(NNPA)—Persistent allegations that major lenders failed to properly review foreclosure filings prior to finalization have now led to swift developments at both the state and federal levels. These actions could very well be a signal that decision-makers and influential leaders realize the patience and the pocketbooks of America’s people have worn thin.


The nation’s state attorney generals formed a mortgage foreclosure working group Oct. 13, and now a week later, two key federal regulators, the Federal Deposit Insurance Corp. and the Federal Reserve System, have jointly announced a symposium on mortgages and the future of housing finance. Open to the public, the free event took place at the Seidman Center in Arlington, Va., Oct. 25 and 26 and will require advance registration.

In an agency news release, FDIC Chairman Sheila Bair spoke to why the session is so critical. “It is very clear that as a country we need to aggressively examine the incentives of our system of mortgage finance to ensure that the problems that contributed to the financial crisis are addressed. It will be difficult to restore stability and normalcy to the housing finance system—and thus the broader economy—without reform.”

For one of the participants, however, the session is also about America’s families and the anguish suffered through the foreclosure tsunami.

“While the devastation of this foreclosure crisis is naturally spurring conversation on the future of housing finance, we must recognize that homeownership is still a key strategy for helping families build wealth and stability,” notes the Center for Responsible Lending’s Martin Eakes.

“This forum provides good opportunity to distinguish between the failed practices that helped cause this foreclosure crisis and the sound practices that have helped families obtain and benefit from homeownership.”

According to FDIC’s most recent data, as of June 2010, an estimated 11 million homeowners or nearly one in four of those with mortgages, were underwater, owing more than their homes are worth. Moreover, although several financial tools such as refinance modifications, short sales cash-for-keys negotiations, and deeds-in-lieu are intended to provide options for troubled homeowners, the number of challenged homeowners far exceeds the capacity of lenders and their representatives to reach agreements for swift decisions that both borrowers and lenders can accept.

On Oct. 13 Bair spoke candidly to the impractical disconnect between lenders and challenged homeowners before the Urban Land Institute in Washington.

“Not only are these borrowers generally unable to take advantage of today’s record low mortgage rates to refinance, but they become more likely to walk away from their mortgages. We also need to move away from incentives that encourage the lax underwriting that we saw prior to the crisis,” said Bair before posing a rhetorical question to the audience. “Sometimes I wonder: Have lenders really learned their lessons?”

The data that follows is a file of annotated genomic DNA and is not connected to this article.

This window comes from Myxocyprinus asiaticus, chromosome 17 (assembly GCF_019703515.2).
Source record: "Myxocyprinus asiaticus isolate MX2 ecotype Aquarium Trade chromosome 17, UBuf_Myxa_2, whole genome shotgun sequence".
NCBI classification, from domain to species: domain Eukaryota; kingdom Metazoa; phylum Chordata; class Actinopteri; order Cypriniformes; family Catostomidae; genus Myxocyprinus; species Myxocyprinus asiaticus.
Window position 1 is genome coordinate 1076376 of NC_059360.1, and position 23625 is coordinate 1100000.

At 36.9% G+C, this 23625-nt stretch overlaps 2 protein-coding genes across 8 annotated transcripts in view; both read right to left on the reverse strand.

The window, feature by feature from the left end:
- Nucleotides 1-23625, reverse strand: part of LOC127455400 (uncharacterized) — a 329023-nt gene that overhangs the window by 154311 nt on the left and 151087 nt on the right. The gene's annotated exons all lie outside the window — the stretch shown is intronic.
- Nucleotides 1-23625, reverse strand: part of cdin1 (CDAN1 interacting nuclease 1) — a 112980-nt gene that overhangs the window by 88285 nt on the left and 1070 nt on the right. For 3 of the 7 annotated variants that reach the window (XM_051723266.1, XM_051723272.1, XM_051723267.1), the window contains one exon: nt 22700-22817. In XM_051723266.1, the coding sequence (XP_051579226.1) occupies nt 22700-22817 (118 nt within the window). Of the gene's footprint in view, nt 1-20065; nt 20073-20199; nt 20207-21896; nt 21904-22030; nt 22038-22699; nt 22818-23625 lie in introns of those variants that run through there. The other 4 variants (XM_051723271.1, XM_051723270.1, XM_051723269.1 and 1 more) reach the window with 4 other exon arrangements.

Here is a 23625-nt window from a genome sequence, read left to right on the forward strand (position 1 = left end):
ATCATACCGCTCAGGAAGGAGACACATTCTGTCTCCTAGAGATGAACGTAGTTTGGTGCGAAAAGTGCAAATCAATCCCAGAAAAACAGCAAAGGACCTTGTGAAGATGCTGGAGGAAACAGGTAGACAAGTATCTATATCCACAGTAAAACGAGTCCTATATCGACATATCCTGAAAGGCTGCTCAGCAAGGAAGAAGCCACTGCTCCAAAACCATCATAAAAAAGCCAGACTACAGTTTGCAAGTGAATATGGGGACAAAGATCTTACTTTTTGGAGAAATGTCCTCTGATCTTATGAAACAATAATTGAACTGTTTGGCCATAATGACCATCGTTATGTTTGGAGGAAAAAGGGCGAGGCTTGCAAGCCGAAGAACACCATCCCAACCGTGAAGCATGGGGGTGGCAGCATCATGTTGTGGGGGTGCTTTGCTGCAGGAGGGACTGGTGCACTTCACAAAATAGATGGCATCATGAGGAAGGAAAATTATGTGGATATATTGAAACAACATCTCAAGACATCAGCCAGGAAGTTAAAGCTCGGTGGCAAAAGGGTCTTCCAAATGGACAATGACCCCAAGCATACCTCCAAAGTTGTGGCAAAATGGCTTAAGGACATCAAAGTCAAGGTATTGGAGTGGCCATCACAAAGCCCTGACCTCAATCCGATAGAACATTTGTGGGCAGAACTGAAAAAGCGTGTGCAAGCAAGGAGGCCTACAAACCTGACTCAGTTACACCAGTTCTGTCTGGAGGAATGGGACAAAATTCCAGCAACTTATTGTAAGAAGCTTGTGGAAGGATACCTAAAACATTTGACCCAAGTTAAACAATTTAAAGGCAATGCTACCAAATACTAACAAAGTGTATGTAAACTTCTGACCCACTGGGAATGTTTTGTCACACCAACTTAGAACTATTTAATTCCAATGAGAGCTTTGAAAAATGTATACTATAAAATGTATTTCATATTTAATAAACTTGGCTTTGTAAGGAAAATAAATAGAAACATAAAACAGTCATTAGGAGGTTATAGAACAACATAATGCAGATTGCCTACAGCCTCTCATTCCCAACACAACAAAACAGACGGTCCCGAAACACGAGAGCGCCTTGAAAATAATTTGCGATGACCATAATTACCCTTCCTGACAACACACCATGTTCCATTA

This symposium will gather advice and reflections from the American Enterprise Institute, the Federal Reserve, multiple federal regulators, and a number of esteemed academicians.

To accommodate interest beyond the venue’s seating capacity, a webcast will also be available. For more information on how to view the proceedings online, go to: http://www.fdic.gov.

As these leaders share data and insights, the state attorneys general will continue contacting a comprehensive list of individual mortgage servicers with four specific objectives guiding those inquiries:

•Reviewing past and present practices by mortgage services;

•Evaluating potential remedies for past practices and to deter future improper practices;

•Establishing a mechanism for more effective independent monitoring of future mortgage foreclosure practices; and

•Putting a stop to improper mortgage foreclosure practices.

According to Tom Miller, Iowa attorney general and leader of the 50-state bipartisan working group, “Since this issue affects peoples’ homes and has clear economic implications, this probe and its outcome need to be fair both to homeowners and also to lenders.”

Miller will work closely with an executive committee comprised of attorneys general offices in Arizona, California, Colorado, Connecticut, Florida, Illinois, Iowa, New York, North Carolina, Ohio, Texas and Washington; and state banking regulators from Maryland, New York and Pennsylvania.

“What’s important here,” added Miller. “Is that this is a cooperative and coordinated effort by states to address a serious problem.”

(Visit Charlene Crowell at Charlene.crowell@responsiblelending.org.)

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